Early on, I was struck by the geographical spread of the correspondence. Unsurprisingly, it highlighted the constant dialogue that connected Herschel to women and men of science in Britain and Europe; but its reach was truly global, following the colonial routes of Victorian science from the Cape Colony (South Africa) to India, by way of Singapore and Sierra Leone. I thought, quite foolishly therefore, that it would be a wonderful idea to geotag every letter so that we could produce a map of the correspondence. In the process, I tested ChatGPT’s ability to find the addresses and, because it is not trained on historical data, discovered very quickly that it was hallucinating many of the historical addresses, or just acknowledged its own limitations, and therefore that none of its data was usable. Thankfully, I had help from real-life cataloguer Vida Milovanovic, who can now tell you exactly where Goodrest Lodge, near Reading, was in 1829, following the digital breadcrumbs of the letters written from the address and news of the demolition of the building.

Sample interactive map of Sir John Herschel's correspondence

The result of our combined efforts and the great work of the Cogapp team is an interactive map of the correspondence that you can view on the Science in the Making collection page. To my knowledge, this is the first geography of Sir John Herschel’s correspondence, and all the data we’ve created should also mean that it’s now really straightforward to analyse and visualise various aspects of the correspondence. I may even try myself, if I have a spare minute.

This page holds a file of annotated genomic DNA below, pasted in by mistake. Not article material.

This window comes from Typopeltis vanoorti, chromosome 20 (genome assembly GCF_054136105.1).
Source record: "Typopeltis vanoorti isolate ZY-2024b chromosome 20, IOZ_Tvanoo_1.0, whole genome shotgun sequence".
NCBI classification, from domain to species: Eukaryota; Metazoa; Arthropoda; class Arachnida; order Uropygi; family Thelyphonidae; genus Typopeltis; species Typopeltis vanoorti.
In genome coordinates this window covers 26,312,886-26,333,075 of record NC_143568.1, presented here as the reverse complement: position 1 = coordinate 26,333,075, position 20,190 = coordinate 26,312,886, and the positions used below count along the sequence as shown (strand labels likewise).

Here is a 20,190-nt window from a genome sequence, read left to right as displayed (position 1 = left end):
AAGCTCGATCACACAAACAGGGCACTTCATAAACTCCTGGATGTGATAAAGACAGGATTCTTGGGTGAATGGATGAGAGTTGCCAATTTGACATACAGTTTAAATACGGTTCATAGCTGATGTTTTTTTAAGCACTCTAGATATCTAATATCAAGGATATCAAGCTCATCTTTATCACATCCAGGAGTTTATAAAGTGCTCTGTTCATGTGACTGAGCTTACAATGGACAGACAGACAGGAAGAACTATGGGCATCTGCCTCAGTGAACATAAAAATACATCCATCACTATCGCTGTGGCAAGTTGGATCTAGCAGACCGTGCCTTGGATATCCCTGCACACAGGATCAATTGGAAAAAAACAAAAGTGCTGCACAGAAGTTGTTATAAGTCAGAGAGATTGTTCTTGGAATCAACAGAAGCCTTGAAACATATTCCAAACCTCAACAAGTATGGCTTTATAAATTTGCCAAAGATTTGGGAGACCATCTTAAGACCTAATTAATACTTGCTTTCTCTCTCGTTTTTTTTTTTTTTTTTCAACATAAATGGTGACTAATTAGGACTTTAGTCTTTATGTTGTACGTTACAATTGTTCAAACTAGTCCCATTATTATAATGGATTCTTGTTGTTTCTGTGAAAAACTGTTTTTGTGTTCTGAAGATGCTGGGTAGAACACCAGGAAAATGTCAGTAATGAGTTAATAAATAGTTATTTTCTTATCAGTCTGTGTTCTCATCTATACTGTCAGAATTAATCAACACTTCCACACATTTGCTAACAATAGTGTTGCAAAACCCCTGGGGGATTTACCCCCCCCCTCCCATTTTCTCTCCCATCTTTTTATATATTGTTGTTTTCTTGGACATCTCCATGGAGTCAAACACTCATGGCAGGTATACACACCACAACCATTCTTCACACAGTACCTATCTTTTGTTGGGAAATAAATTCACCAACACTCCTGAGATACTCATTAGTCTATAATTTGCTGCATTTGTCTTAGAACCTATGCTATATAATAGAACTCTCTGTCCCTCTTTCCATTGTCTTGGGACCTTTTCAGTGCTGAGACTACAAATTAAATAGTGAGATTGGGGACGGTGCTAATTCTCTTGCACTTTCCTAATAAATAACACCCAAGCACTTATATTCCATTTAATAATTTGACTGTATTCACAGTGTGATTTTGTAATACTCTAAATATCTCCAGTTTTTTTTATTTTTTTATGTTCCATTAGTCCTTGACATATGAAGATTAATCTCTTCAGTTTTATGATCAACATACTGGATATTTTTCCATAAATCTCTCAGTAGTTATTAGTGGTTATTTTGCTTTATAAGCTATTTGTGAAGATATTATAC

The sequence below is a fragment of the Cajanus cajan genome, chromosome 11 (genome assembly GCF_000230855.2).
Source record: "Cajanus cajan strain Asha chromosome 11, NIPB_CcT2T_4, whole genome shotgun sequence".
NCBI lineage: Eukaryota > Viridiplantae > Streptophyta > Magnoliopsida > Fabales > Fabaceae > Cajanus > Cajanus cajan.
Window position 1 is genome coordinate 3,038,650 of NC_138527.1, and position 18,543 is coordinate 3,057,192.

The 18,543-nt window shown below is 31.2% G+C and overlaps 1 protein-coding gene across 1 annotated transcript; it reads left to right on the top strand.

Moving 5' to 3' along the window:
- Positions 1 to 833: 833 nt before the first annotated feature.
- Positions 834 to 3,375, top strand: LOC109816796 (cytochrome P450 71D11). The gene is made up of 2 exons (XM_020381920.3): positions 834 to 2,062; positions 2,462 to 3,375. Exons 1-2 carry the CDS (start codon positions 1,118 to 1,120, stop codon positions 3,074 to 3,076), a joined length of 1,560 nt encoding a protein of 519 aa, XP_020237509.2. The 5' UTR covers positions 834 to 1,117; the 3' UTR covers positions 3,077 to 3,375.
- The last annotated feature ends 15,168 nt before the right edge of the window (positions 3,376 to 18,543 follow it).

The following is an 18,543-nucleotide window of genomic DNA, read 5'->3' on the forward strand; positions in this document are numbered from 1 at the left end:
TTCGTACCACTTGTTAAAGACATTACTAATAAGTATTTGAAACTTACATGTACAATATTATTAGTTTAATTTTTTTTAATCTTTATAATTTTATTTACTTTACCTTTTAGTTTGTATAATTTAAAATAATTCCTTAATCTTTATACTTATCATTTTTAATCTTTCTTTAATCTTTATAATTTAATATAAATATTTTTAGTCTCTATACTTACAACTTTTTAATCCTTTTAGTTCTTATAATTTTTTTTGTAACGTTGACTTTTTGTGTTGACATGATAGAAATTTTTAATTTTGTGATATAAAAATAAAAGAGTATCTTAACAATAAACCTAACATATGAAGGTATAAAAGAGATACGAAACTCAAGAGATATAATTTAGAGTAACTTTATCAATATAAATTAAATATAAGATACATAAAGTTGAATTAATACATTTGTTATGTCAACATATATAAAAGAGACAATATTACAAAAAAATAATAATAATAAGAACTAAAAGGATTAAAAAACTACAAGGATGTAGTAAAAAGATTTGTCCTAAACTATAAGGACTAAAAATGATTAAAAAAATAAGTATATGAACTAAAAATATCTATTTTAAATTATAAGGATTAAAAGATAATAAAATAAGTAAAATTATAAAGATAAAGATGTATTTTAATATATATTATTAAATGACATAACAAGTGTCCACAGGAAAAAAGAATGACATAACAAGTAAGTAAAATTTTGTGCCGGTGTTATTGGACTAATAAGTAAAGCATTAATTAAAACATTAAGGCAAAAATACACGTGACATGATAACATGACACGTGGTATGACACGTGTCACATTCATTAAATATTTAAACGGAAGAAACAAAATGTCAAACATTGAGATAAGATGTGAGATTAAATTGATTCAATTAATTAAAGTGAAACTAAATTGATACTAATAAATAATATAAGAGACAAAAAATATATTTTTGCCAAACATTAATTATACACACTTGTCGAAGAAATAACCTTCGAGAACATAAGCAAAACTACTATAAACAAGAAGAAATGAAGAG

For less nerdy users, we’ve also created a new way to navigate through correspondence on Science in the Making: using our correspondence explorer you can pull any two correspondents together, view the personalised map of their letters and access a timeline of all letters with contextual information.

I am very proud of what we’ve achieved, thanks to a generous grant from the Charles Hayward Foundation, the support of our advisory board and the hard work of everyone who has helped, in particular Carolin Lange, who throughout her PhD placement has helped improve the project and whose In Focus piece on photography in the correspondence is an excellent way into the letters.

Sketch of 'Dionysius, the God of Functions' by Sir John Herschel

As always, digging through the archives turned up gold, so let me add just a few of the gems I noted along the way: Dionysius, the God of Functions, showcasing Herschel’s humour and skills as a doodler (above); the fascinating and detailed exchange of letters with Julia Margaret Cameron which capture her very early photographic experiments (below); a strange hexameter to Mary Somerville; and a discussion on Australian Aboriginal culture with Redmond Barry, President of the 1866 Exhibition Commission.

Pages from a letter from Julia Margaret Cameron to Sir John Herschel

I hope you’ll forgive my slightly-longer-than-courteous blogpost, but there’s so much to tell. I shall close fittingly with Herschel’s own words of warning (from the letter shown below):

‘Excuse the writing I find my hand getting a good deal more skimble skamble & unsteady from day to day it is a natural warning to leave off writing.’

Extract of a letter from Sir John Herschel


  • Louisiane Ferlier

    Louisiane Ferlier

    Louisiane is the Digital Resources Manager for the Royal Society collections. She joined the Society in 2015 to manage the digitisation of its historical journals, The Philosophical Transactions. She previously held post-doctoral positions at the University of Oxford and the Centre for Editing Lives and Letters at UCL, specialising in the history of ideas and libraries.